This feels like a small detail in some ways, but I think its impact may actually be huge. Implementing authentication for a random webapp is an enormous pain today. Integrating with Google or Facebook (… or Github or Twitter) OAuth eases the burden somewhat, but is still far more complex than the ~4 lines of Apache configuration we needed at MIT. And even once you’ve done so, it’s hard to keep track of all of your friends’ myriad online identities in order to grant appropriate access (e.g. many people have multiple gmail addresses they use for various purposes, and it’s hard to figure out which one to invite). And a single identity provider rarely suffices; In any sufficiently large group of friends, I’ve found there’s someone who has deliberately opted out of having a Facebook account or a Google account.
Back during when Facebook decided they were a “platform” for a hot second, I was briefly hopeful that Facebook might come to serve this role — as an easy-to-use authentication provider that made it easy to tie together offline and digital identities in a consistent way, and thus become a platform for this kind of small-scale ad-hoc social software, but that has clearly not played out, for many reasons.
One way to test this hypothesis would be for something like Glitch to grow really use-to-use drop-in authentication. Would that contribute to a new renaissance of situated software?
One final theory is that the general class of collaboration tools have gotten good enough to supplant most of the use cases for which we would have written software. Why built an app to track something, when a simple google sheet or Paper doc or Airtable base works just as well?
As one concrete piece of evidence, I think about the history of team software for MIT Mystery Hunt teams I’ve been on over the years. For a long time, every team of any size had a large custom application for coordinating solving and tracking progress through the Hunt, often including custom-built realtime collaboration tools for chatting, working on text grids or lists, and so on. And while many teams still do have such software and continue writing it, I’ve also increasing see teams just delegating most of the work to Google sheets; one team I hunted with recently ran entirely out of a set of Google sheets, a Slack instance, and some Zapier automations, with a tiny bit of custom glue at the edges. On a different note, my weekly Zoom tabletop during the pandemic runs entirely out of a set of Dropbox Paper documents. Ten years ago, it’s easy for me to imagine us building custom software to aid in a virtual tabletop, at least in part, but now we don’t even consider it because Paper is good enough.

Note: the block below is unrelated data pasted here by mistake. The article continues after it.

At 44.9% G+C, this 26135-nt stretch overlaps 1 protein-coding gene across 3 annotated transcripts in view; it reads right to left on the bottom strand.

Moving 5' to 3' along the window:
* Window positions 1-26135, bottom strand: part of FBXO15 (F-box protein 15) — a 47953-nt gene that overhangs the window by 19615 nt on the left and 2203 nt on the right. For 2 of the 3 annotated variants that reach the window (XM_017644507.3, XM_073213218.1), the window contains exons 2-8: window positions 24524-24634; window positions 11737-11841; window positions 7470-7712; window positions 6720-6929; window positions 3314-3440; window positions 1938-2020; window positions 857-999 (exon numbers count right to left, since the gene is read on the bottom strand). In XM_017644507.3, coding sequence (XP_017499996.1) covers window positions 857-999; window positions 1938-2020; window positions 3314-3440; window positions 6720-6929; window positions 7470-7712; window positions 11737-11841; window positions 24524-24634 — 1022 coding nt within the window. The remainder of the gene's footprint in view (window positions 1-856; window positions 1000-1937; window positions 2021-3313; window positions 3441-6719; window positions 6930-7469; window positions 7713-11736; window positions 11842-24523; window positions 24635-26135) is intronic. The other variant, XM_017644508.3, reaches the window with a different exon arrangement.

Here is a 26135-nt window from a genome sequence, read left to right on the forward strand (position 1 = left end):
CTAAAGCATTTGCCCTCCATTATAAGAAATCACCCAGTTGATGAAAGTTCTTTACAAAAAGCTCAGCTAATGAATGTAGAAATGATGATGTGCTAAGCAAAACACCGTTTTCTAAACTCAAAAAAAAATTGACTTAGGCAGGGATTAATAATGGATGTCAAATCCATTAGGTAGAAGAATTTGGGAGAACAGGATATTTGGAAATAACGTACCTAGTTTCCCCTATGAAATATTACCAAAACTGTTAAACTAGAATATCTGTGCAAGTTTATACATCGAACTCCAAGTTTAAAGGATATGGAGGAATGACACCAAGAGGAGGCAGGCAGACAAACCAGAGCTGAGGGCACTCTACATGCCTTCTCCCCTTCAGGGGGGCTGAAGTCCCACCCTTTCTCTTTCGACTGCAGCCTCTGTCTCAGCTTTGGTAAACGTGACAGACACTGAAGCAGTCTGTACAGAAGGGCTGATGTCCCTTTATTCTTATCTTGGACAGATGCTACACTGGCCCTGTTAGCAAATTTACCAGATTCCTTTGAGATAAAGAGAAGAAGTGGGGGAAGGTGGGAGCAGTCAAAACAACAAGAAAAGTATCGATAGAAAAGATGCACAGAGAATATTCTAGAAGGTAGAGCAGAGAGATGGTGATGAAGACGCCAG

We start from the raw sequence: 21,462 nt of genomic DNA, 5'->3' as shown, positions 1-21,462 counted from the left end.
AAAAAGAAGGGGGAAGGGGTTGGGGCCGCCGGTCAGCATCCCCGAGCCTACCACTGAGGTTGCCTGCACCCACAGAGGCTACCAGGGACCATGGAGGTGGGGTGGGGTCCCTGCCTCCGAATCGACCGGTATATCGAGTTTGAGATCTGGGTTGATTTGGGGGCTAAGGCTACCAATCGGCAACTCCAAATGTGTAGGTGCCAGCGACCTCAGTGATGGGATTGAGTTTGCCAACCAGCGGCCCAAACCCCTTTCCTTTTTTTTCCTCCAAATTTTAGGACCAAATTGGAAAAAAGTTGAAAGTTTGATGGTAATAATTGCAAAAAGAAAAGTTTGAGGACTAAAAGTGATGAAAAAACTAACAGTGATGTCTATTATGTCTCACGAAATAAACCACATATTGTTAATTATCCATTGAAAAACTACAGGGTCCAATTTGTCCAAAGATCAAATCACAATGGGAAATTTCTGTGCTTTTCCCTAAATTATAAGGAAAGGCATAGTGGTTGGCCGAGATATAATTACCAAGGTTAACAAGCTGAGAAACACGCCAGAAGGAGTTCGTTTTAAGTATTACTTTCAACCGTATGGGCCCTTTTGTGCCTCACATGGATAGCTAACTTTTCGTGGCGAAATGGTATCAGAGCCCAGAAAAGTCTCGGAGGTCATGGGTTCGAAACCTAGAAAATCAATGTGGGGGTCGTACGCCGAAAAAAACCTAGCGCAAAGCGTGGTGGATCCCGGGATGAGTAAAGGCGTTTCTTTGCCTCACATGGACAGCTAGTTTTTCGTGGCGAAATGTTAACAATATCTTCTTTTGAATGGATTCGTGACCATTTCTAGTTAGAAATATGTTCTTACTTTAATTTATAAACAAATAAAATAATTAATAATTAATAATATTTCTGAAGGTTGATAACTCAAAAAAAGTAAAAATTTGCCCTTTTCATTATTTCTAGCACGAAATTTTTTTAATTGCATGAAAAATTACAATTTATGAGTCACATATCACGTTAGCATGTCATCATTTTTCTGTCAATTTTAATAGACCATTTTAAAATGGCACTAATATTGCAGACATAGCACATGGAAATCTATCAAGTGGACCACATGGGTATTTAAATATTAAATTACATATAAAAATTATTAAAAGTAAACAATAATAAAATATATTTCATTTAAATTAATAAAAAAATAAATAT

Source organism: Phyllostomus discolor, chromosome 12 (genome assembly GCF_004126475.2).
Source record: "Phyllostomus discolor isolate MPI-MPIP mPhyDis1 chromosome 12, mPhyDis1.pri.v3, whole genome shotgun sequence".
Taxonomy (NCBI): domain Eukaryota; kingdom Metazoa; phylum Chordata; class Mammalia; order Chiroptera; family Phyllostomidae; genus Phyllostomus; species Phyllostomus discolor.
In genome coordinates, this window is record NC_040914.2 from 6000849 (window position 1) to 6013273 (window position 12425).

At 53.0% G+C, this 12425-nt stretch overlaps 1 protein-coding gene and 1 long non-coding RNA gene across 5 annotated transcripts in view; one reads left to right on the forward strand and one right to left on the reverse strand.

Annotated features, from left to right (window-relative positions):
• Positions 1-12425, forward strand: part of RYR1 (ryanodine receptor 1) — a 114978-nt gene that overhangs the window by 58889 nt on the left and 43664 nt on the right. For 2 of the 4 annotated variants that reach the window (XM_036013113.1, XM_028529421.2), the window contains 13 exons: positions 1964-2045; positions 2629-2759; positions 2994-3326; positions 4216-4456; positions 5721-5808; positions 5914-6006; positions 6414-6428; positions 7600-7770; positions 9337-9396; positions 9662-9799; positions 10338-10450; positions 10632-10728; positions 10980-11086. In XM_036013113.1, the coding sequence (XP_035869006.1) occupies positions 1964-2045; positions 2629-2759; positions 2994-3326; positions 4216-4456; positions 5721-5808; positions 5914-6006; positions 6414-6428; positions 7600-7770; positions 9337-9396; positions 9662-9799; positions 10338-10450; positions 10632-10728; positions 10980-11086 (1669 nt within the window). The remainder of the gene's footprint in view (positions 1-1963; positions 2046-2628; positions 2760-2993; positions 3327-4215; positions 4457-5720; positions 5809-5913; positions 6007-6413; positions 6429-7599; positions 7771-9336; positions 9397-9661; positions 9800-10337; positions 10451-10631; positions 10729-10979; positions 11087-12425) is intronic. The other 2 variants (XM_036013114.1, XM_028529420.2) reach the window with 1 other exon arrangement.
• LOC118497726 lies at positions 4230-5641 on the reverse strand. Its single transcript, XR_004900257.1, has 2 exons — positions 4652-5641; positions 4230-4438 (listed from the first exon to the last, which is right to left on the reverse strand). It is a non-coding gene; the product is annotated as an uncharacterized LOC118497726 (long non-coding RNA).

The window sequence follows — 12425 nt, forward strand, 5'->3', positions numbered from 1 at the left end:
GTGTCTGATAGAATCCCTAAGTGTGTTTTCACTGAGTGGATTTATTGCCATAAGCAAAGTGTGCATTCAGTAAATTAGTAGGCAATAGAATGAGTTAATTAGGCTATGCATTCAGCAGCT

I’m not really sure. I’m definitely nostalgic for a lot of the world where I and my friends built our own social software, but I’m less sure what to make of it on the whole. I’ve got at least perspectives on the change, one viewing it more negatively and one more positively.
This shift, from one perspective, is just part and parcel of the general shift in software and computing towards megacorps, and away from user control. Even as more software is released as open-source than ever before, users (even sophisticated users) have steadily lost control over their own software and computing environments, and we’ve shifted towards everything being built and controlled by a shrinking number of massive corporations. Shirky’s essay could be seen as a hypothesis that (certain) kinds of social software were different, and that the economies of leveraging existing social structures could beat out the economies of scale gained by building web-scale tools. It turns out he was wrong, and social tooling has gone the way of everything else, and it’s frustrating and also maybe responsible for the ongoing decay of social trust, institutions, and democracy, but that’s just how it turned out.
On the flip side, though, if I look at my third explanation for why that world didn’t come to pass, I can see a much more optimistic view about the world we’re living in. 10 years ago, this story goes, if you wanted to collaborate with friends online in a novel way, you probably had to be or know a software engineer, and maybe even had to be an MIT student with access to their computing infrastructure; Today, on the flip side, Google Sheets and Dropbox Paper are Good Enough, and can probably support your use case, with real-time collaboration, strong access controls, and a whole smorgasbord of features a single student-built project never would have gotten around to. The general purpose tools have successfully democratized online collaboration and communication, and whatever else the costs of the world we’re living in, that’s genuinely exciting; computers and the internet are continuing to enable everyday users to do what was once impossible or prohibitively expensive, and there is cause for optimism amidst the doom.
I see a lot of merit to both views. Certainly as I’ve written this piece, which started out as some reflections on my personal experiences and journeys with social computing, it feels like this story is really just part and parcel of the trends of computing over the last N years. The trends are everywhere and have very real and substantial positives and negatives, and the full story is yet unwritten.
I still want someone to fix the authn situation for the open web, though.